Family Fun - Sport on the Costa del Sol
For such a relatively short stretch of land in relation to the size of the country, the 160+ kilometres (not counting inland areas) of the Costa del Sol manage to pack in more sporting activities than it really ought to. But this is great news for those who like a bit of activity to go with their laid-back lifestyles in sunny southern Spain. And even if you don’t physically like to kick a football or serve up an ace on the court, there is plenty to keep the armchair sports enthusiast entertained throughout the year too.
Things may have calmed a little since the heady heights of the Spanish football team’s European and World Cup successes (given their rather rapid decline in form), but Spain still remains easily Europe’s most football-crazy nation. Mini-Iniestas and pint-sized Fernando Torreses can be seen practising their skills on every patch of grass, stretch of beach and level urban space up and down the land, and for the bigger televised games (such as Real Madrid v Barcelona – ‘el clásico’) the entire country grinds to a halt. The national side may not be performing as well as they used to, but that doesn’t mean the Spanish population has lost any interest in the game. Málaga’s La Liga team attract packed houses each week at the impressive La Rosaleda stadium in the city centre, and going to a game is the perfect opportunity to witness some of the world’s greatest footballing talent on display, particularly if Málaga is playing one of the bigger clubs. All along the Costa del Sol there is the opportunity to watch smaller games – from lower league teams to local children’s football matches – and not only enjoy the football but also observe the infectious passion among the fans.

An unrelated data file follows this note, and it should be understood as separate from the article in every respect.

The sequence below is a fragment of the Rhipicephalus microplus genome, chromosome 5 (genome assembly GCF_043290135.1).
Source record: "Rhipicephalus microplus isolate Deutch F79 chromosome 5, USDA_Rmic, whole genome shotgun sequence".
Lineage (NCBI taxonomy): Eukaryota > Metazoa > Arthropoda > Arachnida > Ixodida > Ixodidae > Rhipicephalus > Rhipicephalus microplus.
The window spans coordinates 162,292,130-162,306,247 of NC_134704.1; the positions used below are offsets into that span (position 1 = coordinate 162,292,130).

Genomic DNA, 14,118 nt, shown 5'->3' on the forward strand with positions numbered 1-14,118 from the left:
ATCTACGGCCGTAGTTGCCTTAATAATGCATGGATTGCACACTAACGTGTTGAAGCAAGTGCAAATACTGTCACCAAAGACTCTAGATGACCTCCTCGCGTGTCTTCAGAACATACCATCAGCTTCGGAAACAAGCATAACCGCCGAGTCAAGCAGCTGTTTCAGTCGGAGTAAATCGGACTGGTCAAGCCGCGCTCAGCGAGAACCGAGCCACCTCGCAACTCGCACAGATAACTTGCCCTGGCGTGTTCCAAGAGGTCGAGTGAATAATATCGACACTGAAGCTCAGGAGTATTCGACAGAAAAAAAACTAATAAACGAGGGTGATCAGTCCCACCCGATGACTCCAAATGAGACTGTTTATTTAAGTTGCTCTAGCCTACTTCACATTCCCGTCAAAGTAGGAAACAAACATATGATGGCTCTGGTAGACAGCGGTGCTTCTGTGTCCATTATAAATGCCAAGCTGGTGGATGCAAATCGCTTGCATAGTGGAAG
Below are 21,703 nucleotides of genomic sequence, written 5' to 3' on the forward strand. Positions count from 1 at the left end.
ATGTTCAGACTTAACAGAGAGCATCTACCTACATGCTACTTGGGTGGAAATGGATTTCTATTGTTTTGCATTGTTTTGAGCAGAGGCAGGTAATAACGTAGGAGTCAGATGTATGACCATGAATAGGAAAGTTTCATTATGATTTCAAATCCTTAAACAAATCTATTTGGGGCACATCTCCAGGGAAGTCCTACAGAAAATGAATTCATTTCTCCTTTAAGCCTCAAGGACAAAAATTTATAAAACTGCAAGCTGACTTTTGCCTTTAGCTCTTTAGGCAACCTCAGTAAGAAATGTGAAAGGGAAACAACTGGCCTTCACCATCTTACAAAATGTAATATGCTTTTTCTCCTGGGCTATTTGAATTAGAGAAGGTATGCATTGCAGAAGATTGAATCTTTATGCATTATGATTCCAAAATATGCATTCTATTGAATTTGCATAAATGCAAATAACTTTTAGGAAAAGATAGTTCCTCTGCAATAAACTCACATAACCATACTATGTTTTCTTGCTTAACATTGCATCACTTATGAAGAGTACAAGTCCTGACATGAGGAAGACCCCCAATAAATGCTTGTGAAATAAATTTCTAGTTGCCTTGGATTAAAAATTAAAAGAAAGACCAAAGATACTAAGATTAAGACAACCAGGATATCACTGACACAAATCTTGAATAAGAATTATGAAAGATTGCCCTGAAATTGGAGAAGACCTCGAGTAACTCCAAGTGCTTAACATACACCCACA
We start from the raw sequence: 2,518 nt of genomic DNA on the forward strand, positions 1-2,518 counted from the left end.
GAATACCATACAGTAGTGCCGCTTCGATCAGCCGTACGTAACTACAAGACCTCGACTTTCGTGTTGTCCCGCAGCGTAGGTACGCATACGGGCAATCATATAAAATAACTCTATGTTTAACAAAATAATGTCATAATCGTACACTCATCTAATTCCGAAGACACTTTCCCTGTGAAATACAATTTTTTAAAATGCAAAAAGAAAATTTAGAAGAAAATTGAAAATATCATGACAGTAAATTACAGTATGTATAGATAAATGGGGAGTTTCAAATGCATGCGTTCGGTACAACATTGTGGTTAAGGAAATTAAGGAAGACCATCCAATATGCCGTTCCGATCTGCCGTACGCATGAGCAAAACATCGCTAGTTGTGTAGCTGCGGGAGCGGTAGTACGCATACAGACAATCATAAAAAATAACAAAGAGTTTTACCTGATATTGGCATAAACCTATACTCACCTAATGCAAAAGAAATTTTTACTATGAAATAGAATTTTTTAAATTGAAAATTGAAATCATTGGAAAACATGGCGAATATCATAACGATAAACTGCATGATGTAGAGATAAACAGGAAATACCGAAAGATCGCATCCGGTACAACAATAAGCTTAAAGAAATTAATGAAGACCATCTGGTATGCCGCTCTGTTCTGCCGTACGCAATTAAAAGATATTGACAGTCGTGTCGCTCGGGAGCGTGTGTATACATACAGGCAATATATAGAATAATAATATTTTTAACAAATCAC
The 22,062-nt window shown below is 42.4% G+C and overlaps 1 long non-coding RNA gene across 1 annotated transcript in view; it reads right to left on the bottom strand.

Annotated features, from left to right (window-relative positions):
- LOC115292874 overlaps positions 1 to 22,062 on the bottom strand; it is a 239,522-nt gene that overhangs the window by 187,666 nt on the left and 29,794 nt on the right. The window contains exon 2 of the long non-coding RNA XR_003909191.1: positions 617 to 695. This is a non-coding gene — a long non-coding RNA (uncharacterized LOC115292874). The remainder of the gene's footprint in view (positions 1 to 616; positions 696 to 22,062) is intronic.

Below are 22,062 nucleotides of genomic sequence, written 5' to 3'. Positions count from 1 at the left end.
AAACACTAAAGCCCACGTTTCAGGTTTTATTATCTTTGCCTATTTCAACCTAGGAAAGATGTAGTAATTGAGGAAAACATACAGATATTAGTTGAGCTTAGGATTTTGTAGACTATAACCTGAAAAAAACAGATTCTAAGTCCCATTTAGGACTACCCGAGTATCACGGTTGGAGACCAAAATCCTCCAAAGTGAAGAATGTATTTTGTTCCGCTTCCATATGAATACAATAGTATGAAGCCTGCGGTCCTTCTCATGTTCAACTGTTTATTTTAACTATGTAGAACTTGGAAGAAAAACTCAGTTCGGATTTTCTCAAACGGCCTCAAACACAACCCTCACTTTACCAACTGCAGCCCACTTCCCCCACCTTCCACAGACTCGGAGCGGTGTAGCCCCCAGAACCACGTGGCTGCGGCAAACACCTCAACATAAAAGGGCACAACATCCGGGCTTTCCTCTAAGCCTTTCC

No guide to sport on the Costa del Sol would be complete without a mention of golf. With more than 70 quality courses to play on and near-perfect playing conditions year round, you could play a different course every weekend for more than a year and never play the same one twice. The Coast is a golfer’s paradise and even those not interested in taking to the fairways can sit at the clubhouse and take in the amazingly beautiful views instead.
With each year rugby grows in popularity in Spain and because of the large international mix of residents on the Coast, the game is of particular interest here. Marbella Rugby Club features the sons and daughters of Spanish, English, Irish, Scottish, Welsh, French, Argentinean and other nationalities who live here, and the club dominates the Andalusian and national rugby scene. The club has teams at every age level and is always on the lookout for new players, and watching a match at their home ground near the Hospital Costa del Sol is a great way to spend a Saturday or Sunday afternoon.
Rafa Nadal has done a lot for tennis in Spain, and his success has led to surging interest among Spaniards to pick up a racquet and take to the court. Tennis though, is unlikely to displace the sport of padel as the number one racquet-based game in Spain. Like a mixture between tennis and squash, padel is inconceivably popular and has resulted in literally hundreds of padel courts and numerous clubs on the Costa del Sol. Great to play and equally compelling to watch too.
Cricket - that most British of sports - is also popular thanks to the large number of expats living on the Coast. The Costa del Sol Cricket Club has been running for decades and they regularly hold games at the Cártama Oval.
You name it, the Costa del Sol has it. Basketball, bowling, green bowling, cycling, hiking, poker, bridge, pétanque, swimming, martial arts, Gaelic football (yes, Marbella, Seville and Gibraltar all have their own Irish football teams), polo, horse-riding, roller-blading, sailing, fishing, climbing… the list of sporting activities is endless. The climate, Mediterranean diet and desire to look good on the beach means that keeping fit is a way of life on the Costa del Sol, and there is a huge selection of ways in which to do so.